Walla Walla Historic Cemeteries led a tour of three abandoned cemeteries on Saturday, October 26, 2019. The event was sponsored by the local chapter of the Archaeological Institute of America in honor of International Archaeology Day.
Participants boarded a bus provided by Walla Walla University at 9:00 a.m. in the Walla Walla Community College parking lot, which took them to the Stubblefield (Saling) Cemetery on Foster Road in the foothills of the Blue Mountains, where they toured the cemetery and had an opportunity to participate in an assessment of its needs, as well as helping with plans for mapping the cemetery and finding the location of unmarked graves.
After Stubblefield, participants moved on to the Lyons Creek (Hendrix) Cemetery, northeast of Mill Creek and Meiners roads.
The final site on the tour was the Rose Hill Cemetery at the corner of Middle Waitsburg and Smith roads, after which the bus returned to WWCC by 3:00 p.m. Rose Hill is closer to the road than Stubblefield or Lyons Creek, both of which required considerable walking from the road. After dropping off some participants at WWCC, the bus returned to Lyons Creek Cemetery where those able to walk there participated in another tour and assessment of the site and its needs.
Walla Walla Historic Cemeteries (WWHC) currently holds a Certificate of Authority by the Washington Department of Archaeology and Historic Preservation for the care and maintenance of two of these abandoned cemeteries, Stubblefield and Lyons Creek. The original owners of each of these cemeteries deeded the grounds to a cemetery association in the 1800s, but all of these associations have been long disbanded.
The Stubblefield (Saling) Cemetery was established in 1863 by John Saling, who homesteaded there, and deeded the grounds to the Saling Cemetery Association in 1870. The heavily wooded cemetery, whose last known burial was in 1920, sits far back from Foster Road, north of its intersection with Reser Road, and has been the subject of serious vandalism over the decades. It has also been the location for a variety of ghost stories, as well as a novel titled “Stubblefield” that includes a murder there. The cemetery has been referred to by a variety of names over the years, including Saling, Russell Creek, Blue Mountain, and finally Stubblefield, in honor of Joseph Stubblefield, who farmed in the vicinity, and whose will in 1902 provided funds for a family monument there, as well as a trust fund for maintenance of the cemetery. The access road had been removed to prevent further cemetery vandalism, which in 1990 was made a felony by the state legislature, and vehicle access was only by permission of neighboring landowners. The new nonprofit has recently restored the road, has discovered and returned two gravestones stolen from the cemetery, and is currently seeking information on the location of gravestones taken from any of Walla Walla’s historic graveyards.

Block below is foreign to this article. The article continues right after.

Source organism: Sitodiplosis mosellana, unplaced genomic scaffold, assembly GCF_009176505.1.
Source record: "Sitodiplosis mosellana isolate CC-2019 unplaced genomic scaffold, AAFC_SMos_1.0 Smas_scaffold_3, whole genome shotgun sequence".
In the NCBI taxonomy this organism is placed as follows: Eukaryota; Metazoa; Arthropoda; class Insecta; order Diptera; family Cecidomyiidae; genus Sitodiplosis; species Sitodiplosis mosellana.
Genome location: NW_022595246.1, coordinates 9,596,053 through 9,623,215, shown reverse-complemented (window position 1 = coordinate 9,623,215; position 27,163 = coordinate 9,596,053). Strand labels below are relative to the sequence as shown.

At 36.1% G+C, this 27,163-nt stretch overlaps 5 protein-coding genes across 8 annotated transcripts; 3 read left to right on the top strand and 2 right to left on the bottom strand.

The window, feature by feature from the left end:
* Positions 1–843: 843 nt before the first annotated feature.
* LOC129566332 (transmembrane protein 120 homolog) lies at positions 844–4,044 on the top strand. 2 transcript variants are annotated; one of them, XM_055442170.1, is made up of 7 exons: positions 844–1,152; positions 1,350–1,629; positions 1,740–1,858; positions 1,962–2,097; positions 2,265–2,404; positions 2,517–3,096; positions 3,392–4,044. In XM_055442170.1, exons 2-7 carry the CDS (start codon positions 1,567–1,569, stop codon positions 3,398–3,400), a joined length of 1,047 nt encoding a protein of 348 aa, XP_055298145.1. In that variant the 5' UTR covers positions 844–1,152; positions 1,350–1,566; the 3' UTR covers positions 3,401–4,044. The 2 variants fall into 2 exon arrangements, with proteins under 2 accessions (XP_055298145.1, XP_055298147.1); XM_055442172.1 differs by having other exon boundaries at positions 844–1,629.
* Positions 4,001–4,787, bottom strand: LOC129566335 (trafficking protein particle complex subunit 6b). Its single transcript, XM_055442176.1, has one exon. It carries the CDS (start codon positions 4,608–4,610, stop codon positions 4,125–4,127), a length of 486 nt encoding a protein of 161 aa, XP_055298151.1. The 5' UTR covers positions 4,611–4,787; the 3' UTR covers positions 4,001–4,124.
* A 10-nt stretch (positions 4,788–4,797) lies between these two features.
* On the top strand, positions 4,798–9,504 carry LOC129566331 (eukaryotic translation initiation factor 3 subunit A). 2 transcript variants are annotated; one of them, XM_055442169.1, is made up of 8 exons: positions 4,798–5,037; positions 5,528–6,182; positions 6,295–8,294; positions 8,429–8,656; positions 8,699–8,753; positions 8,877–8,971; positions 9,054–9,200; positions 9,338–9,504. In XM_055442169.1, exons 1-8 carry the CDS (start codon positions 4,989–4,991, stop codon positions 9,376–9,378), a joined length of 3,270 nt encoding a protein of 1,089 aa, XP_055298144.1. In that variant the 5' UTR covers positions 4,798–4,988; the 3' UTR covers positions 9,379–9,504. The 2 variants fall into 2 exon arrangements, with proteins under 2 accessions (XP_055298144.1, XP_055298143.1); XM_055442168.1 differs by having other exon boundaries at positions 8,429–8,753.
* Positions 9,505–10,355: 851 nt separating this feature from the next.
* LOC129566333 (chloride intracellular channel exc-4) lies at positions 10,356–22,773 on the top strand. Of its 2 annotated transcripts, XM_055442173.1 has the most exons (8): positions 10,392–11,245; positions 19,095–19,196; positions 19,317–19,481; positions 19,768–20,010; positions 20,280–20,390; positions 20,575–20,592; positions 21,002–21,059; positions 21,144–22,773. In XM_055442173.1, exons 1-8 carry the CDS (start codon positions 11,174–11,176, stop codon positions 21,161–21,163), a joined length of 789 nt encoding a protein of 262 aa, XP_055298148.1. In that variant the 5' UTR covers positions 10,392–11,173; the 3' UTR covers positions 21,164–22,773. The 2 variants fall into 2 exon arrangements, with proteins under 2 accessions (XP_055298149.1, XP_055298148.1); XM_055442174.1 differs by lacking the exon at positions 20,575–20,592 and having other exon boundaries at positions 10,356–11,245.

The Lyons Creek (Hendrix) Cemetery was established in 1871 by John and Lucinda Hendrix, who homesteaded the surrounding area, and deeded the graveyard to the Hendrix Cemetery Association in 1887. The cemetery sits on a hill east of Meiners Road and Lyons Creek, overlooking Mill Creek Road to the south. A prominent burial there is the grave of William Davies, the leader of a Latter-day Saints schismatic group called the Kingdom of Heaven. Davies and forty of his followers moved to Walla Walla in 1866 and established a communal society on 400 acres near the top of Scenic Loop Road at its intersection with what is now Mormon Grade. When his son Arthur was born on February 11, 1868, Davies declared that the infant was the reincarnated Jesus Christ, and the child came to be called “the Walla Walla Jesus.” More information on Davies and the history of this community is available on the web at http://ww2020.net/history-websites/william-davies-and-the-walla-walla-jesus/
The Rose Hill (Buroker) Cemetery was established in 1869 by Oliver and Clara Gallaher, who homesteaded the land, and deeded four acres to the Rose Hill Cemetery Association in 1887. The largest monument in the cemetery honors the Buroker family, for whom the cemetery is also known.
Registration for the October 26 cemetery tour, was $30 for adults, and $15 for students,paid to the Walla Walla Chapter of the Archaelogical Institute of America. All proceeds were donated to the Walla Walla Historic Cemeteries graveyard preservation fund.
To visit any of the cemeteries managed by Walla Walla Historic Cemeteries, please call 773-599-3620 or email firstname.lastname@example.org. For more information on these and other historic cemeteries in the Walla Walla area, including the names of those known to be buried there along with biographical information on some, go to www.wwhistoriccemeteries.org.